SBA Veterans Advantage

The SBA Veterans Advantage program aims to support veteran-owned small businesses by providing additional incentives and resources for obtaining SBA loans. Veterans can access loan fee waivers, lower interest rates, and specialized training and counseling through this program. SBA loans under the Veterans Advantage program follow the same structure and terms as the standard SBA loan programs.

SBA Community Advantage

The SBA Community Advantage program targets businesses operating in underserved communities or those owned by individuals who face barriers to accessing traditional financing. This program aims to promote economic growth and job creation in disadvantaged areas. Community Advantage loans provide funding up to $250,000 and can be used for various business purposes, including working capital, equipment purchase, leasehold improvements, and inventory. The program offers longer repayment terms, typically ranging from 7 to 25 years, allowing businesses in underserved communities to access affordable capital.

SBA Express Loans

SBA Express loans are designed to provide expedited access to smaller loan amounts, making them an attractive option for businesses in need of quick financing. These loans offer a streamlined application process and faster approval times compared to other SBA loan programs. Express loans provide funding up to $350,000 and can be used for various purposes, including working capital, equipment purchase, and business expansion.

SBA 504 Green Energy Loans

The SBA 504 Green Energy Loans encourage small businesses to invest in energy-efficient projects or renewable energy initiatives. These loans support businesses that are implementing green technologies, such as solar panels, energy-efficient lighting, or water conservation systems. The loan amounts can go up to $5.5 million, and the repayment terms can extend up to 25 years, making it easier for businesses to adopt sustainable practices.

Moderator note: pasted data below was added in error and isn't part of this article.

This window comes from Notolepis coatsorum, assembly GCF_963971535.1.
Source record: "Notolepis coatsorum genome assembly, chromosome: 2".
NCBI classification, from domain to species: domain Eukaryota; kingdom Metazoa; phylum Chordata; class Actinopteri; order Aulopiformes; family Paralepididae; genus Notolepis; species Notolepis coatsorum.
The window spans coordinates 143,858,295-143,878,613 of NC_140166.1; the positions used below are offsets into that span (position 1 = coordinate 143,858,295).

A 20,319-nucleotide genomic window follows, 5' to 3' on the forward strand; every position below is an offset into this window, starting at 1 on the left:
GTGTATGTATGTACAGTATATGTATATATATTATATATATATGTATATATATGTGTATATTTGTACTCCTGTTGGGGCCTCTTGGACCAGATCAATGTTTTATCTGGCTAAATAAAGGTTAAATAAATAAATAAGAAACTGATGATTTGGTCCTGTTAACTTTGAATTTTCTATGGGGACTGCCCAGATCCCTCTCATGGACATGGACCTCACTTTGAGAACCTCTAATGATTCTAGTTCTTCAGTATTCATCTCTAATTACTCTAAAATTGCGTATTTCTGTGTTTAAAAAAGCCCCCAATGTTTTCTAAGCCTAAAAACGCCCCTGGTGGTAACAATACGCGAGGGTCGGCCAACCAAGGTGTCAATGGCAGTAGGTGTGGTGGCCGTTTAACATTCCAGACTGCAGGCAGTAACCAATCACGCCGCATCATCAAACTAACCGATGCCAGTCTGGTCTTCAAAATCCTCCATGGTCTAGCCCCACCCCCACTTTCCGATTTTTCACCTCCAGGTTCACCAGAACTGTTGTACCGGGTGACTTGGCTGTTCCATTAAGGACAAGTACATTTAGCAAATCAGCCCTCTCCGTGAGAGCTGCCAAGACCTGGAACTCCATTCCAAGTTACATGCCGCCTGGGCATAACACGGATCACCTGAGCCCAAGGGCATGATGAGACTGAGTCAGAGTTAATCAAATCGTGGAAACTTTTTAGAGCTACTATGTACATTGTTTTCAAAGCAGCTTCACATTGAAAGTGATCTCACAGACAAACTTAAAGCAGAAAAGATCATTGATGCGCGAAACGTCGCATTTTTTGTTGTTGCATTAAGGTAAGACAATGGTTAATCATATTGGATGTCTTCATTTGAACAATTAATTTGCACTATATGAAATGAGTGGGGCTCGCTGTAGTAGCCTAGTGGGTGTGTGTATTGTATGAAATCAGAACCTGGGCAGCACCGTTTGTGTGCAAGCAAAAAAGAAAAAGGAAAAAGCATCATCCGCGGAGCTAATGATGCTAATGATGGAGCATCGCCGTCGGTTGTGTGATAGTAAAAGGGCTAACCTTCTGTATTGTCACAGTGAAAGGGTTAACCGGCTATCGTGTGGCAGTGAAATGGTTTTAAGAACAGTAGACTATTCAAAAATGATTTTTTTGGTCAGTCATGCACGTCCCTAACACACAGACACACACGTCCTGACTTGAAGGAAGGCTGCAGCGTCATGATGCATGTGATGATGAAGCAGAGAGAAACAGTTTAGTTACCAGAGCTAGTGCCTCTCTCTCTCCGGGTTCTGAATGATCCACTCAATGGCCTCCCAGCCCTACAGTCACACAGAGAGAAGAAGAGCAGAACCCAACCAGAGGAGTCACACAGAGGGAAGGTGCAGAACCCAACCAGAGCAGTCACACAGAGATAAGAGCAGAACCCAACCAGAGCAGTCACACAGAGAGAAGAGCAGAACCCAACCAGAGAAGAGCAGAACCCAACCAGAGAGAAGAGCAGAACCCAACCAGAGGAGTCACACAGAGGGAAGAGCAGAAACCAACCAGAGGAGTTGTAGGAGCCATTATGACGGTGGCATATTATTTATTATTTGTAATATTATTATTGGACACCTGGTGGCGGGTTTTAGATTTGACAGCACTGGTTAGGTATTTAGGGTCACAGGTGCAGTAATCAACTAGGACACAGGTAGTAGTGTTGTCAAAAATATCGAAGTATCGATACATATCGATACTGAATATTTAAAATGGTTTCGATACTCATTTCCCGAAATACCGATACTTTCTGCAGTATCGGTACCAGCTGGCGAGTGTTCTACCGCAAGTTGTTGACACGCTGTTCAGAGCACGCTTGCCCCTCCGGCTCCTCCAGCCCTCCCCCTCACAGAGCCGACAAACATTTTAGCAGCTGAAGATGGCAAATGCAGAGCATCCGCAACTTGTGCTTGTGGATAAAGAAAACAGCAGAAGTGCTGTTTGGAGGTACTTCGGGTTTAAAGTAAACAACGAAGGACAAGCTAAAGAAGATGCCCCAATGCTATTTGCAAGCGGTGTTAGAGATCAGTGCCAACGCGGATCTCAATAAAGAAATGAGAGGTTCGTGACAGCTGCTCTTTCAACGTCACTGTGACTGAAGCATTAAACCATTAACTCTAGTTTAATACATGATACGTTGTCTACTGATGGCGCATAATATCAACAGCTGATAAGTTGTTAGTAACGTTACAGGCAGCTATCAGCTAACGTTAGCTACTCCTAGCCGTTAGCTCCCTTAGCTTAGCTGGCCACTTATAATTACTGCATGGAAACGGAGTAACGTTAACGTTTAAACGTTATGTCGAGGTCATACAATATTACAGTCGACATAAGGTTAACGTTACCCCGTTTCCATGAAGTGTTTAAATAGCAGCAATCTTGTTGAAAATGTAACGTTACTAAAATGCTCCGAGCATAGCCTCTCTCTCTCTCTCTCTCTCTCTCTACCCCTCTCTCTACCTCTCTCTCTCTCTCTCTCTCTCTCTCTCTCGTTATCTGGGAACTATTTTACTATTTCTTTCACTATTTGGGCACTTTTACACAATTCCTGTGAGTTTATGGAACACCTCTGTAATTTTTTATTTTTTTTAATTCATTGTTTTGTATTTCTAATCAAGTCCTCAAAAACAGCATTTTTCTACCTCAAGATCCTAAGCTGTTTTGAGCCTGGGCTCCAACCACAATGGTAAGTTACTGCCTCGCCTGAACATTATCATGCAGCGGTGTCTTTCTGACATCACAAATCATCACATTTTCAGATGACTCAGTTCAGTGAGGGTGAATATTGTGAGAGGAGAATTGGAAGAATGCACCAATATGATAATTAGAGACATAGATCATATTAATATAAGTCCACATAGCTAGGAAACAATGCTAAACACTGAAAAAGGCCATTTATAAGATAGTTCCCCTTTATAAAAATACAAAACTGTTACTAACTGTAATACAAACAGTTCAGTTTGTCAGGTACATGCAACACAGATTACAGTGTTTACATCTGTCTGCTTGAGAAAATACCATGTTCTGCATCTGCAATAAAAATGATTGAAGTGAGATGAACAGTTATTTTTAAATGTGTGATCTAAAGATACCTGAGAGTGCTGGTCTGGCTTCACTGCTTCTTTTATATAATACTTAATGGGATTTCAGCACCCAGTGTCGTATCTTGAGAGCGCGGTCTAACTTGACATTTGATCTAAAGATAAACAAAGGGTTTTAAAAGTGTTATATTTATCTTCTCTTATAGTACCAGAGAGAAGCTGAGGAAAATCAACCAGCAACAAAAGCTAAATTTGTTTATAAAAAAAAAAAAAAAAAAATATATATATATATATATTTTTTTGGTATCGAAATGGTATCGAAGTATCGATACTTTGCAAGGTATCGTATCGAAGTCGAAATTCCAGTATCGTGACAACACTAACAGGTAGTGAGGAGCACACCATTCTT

In conclusion, the Small Business Administration offers a diverse range of SBA loan programs to meet the financing needs of small businesses. Whether you’re looking for working capital, real estate acquisition, equipment purchase, or disaster recovery assistance, there is an SBA loan program tailored to your specific requirements. Understanding the different types of SBA loans available can help you make an informed decision and access the capital needed to fuel the growth and success of your small business. Remember to carefully assess your business’s needs and eligibility criteria for each program before applying.


Mark J. Kane is a successful entrepreneur spending the last 16 years lending money to business owners. Beginning his career as a psychologist, at the age of 23 he became the youngest Hospital Admin running a 100+ bed facility. He built two businesses to over 500 employees and a business from scratch to over $18M in revenue in 18 months before selling. This experience led him to begin Sunwise Capital.

Category: Getting Money

Take Your Business Further With A Loan From Sunwise Capital